There’s no question that Stillwater’s downtown area is very different than it was 10 years ago when vacant buildings with outdated soffits and faded exteriors dominated.
Much of Main Street from Sixth through Ninth Avenue now presents as an attractive, bustling business district with a mix of retail, services, bars and restaurants. The development has spread east and westward along side streets as well. The area south of 9th Avenue on Main Street has been slower to improve.
About 50 residents and business owners gathered with city staff and elected officials Monday night to hear about how several districts in Oklahoma City organized to revitalize themselves, and how Stillwater might adopt Business Improvement Districts to drive similar efforts in its downtown, at Campus Corner around Knoblock Street and on Washington Street, which is known as The Strip.
Much of the redevelopment that has already occurred in downtown is the product of city investment in the form of a few targeted economic development incentives through sales tax rebates and the adoption of a Business Improvement District that collected a special assessment on downtown properties in a defined area and used that money to fund improvements.
Although the program awarded facade improvement grants to some individual members, its biggest accomplishment seems to have been installing landscaping with planting beds and sculptures, placing trash cans and installing decorative bike racks and benches.
The planting beds are still maintained with funding that was left over when BID No. 1 expired in August 2017.
Most members of the BID board wanted to establish a new one that would make a few operational and boundary adjustments but would take effect without much lag time. At least one proposal was presented at the time.
But city officials were working with a consultant Dan Batchelor of the Center for Economic Development Law on what would eventually become a plan to adopt a Tax Increment Financing district to encourage redevelopment projects across the area south and east of the Oklahoma State University campus and extending through downtown. They urged the downtown business owners to wait and see what might be possible.
The TIF was adopted last year after a fight that pitted the City of Stillwater against Payne County, Meridian Technology Center and a group of citizens who filed a petition in hopes of stopping it.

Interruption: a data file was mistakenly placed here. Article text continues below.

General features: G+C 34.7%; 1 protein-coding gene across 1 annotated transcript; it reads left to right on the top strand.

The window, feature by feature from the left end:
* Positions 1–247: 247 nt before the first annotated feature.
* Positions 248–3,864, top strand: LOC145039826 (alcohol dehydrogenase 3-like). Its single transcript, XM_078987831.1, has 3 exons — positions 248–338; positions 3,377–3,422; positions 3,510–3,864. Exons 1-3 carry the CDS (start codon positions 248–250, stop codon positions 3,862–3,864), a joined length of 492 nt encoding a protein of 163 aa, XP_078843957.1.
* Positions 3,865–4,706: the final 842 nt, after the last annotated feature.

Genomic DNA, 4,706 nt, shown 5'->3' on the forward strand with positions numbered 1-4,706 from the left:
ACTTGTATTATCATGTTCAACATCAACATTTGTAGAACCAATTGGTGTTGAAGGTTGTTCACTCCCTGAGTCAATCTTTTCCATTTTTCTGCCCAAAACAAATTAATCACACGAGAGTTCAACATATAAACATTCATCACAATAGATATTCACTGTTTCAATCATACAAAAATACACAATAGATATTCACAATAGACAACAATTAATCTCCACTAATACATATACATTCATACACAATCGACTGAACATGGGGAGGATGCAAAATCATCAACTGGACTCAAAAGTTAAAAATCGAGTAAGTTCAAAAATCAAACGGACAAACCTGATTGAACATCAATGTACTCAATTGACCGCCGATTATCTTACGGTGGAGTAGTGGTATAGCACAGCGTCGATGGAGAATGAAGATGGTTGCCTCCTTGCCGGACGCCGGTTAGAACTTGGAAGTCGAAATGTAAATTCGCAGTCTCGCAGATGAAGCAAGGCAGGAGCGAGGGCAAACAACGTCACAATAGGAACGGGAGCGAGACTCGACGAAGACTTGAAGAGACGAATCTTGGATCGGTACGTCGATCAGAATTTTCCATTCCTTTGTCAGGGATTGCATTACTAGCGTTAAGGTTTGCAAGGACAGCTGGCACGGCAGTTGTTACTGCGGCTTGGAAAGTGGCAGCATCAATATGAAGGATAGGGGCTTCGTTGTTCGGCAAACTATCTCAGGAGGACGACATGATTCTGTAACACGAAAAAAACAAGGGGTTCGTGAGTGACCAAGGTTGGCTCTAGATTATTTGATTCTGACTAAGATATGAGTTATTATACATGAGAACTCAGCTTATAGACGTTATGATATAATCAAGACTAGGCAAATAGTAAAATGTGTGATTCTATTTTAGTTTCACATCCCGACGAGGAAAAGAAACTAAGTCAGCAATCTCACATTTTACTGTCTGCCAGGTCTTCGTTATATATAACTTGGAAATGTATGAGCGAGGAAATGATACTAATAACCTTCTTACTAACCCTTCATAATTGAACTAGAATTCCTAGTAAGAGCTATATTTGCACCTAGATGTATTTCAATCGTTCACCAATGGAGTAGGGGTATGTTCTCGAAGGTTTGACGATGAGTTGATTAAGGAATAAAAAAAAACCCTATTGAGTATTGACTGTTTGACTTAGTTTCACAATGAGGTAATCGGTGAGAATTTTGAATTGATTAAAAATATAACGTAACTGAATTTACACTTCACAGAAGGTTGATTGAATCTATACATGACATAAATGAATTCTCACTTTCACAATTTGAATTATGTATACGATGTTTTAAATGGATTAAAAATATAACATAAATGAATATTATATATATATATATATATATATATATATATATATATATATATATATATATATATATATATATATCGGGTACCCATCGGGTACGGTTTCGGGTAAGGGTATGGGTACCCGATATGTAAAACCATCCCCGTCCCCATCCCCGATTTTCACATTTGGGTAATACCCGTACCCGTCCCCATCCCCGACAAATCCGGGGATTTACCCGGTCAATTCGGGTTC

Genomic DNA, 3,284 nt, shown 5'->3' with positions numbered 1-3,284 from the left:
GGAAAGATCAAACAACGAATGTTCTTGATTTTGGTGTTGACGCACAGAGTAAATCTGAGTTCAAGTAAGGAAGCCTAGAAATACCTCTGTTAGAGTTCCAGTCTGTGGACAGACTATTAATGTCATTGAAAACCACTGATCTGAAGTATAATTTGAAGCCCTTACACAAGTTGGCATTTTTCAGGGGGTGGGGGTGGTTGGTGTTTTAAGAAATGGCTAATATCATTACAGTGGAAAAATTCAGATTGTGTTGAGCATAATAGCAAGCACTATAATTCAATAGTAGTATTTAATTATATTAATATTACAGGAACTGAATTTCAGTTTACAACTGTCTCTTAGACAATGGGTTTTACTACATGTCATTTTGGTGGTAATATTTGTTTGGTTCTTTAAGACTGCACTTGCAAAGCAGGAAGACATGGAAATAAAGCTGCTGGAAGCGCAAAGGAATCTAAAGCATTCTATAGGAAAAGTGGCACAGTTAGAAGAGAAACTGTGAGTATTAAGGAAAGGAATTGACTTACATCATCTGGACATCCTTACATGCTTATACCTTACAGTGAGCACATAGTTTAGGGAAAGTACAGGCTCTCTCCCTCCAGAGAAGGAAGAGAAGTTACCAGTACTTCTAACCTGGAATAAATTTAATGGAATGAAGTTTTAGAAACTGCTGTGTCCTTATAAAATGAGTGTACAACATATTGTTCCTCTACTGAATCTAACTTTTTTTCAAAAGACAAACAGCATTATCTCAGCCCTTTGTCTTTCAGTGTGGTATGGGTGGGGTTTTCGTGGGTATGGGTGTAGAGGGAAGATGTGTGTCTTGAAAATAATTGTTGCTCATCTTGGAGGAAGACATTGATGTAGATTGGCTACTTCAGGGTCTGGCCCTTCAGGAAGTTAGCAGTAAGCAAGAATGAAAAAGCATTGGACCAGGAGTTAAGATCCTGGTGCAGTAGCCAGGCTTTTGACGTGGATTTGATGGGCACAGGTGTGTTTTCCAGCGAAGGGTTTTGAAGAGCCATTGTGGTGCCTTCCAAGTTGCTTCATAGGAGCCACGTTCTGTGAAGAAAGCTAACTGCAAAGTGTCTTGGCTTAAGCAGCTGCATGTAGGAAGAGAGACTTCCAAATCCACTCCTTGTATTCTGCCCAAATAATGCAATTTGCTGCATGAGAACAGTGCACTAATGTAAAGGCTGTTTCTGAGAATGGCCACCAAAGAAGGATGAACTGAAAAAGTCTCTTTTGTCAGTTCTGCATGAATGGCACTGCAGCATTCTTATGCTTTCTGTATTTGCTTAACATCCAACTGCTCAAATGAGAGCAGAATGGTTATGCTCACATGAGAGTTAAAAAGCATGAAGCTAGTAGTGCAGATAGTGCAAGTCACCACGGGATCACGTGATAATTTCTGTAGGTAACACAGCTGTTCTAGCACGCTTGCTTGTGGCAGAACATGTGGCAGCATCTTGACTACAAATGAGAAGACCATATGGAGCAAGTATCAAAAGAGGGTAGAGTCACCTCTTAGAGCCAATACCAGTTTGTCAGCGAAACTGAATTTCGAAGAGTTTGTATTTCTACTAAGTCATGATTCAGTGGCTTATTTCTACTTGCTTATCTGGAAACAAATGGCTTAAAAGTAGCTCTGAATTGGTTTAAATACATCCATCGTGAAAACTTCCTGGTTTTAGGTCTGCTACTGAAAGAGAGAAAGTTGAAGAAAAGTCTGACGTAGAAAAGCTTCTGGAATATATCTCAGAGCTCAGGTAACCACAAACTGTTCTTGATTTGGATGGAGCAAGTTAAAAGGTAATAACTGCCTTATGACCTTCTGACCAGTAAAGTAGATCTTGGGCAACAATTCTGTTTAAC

With the TIF in place as a funding mechanism for redevelopment, the City is turning its attention to whether downtown business and property owners want to establish a new BID.
At least some business owners felt a vacuum when the BID expired and began organizing merchant meetings to ensure they were still working together. That morphed into the Downtown Stillwater Association, which is now working with the Main Street America preservation program to promote downtown Stillwater.
The business owners heard from representatives last year who said a BID could collect an assessment to provide funding for activities and marketing through a Main Street program.
The people in attendance Monday heard a presentation from Plaza District Director Selena Skorman, who gave an overview of the Oklahoma City neighborhood’s efforts and events. She said events are really the key to driving traffic and keeping the neighborhood vital. It is a success story but also has challenges.
Because the Plaza District operates on voluntary payments instead of a BID, it’s hard to meet goals and the staff, which consists of Skorman and one part-time employee often have to cut services for businesses that don’t pay when their bill is due. It’s hard to not know how much they’ll have to operate on, Plaza District board member and Director of Urban Planning for ADG AJ Kirkpatrick said.
He explained that BIDs are more flexible now thanks to other groups that lobbied the legislature over the years to change the laws regarding special assessment districts. Oklahoma’s statute is still based on the rural paving district model, which doesn’t neatly fit with current economic development efforts.
The move to consider a new BID or series of BIDs for different areas of town is in the early phase.
Batchelor asked attendees to fill out a survey identifying how they’re affiliated and which areas they’re interested in seeing something happen.
He plans to begin contacting people within a few weeks to participate in more surveys and small group meetings to see what Stillwater’s new BIDs might look like.
There are many options and the way the original downtown BID was designed is probably not what would be wanted now, Kirkpatrick said.
The eventual plan is to appoint a steering committee that would help make decisions about things like boundaries, goals, budgets and an assessment formula.
There are several ways to adopt a BID but having the owners of at least 60 percent of the property in the area sign a petition is the most common, Kirkpatrick said.
It is ultimately up to the City Council to create a BID even if the petition reaches that threshold.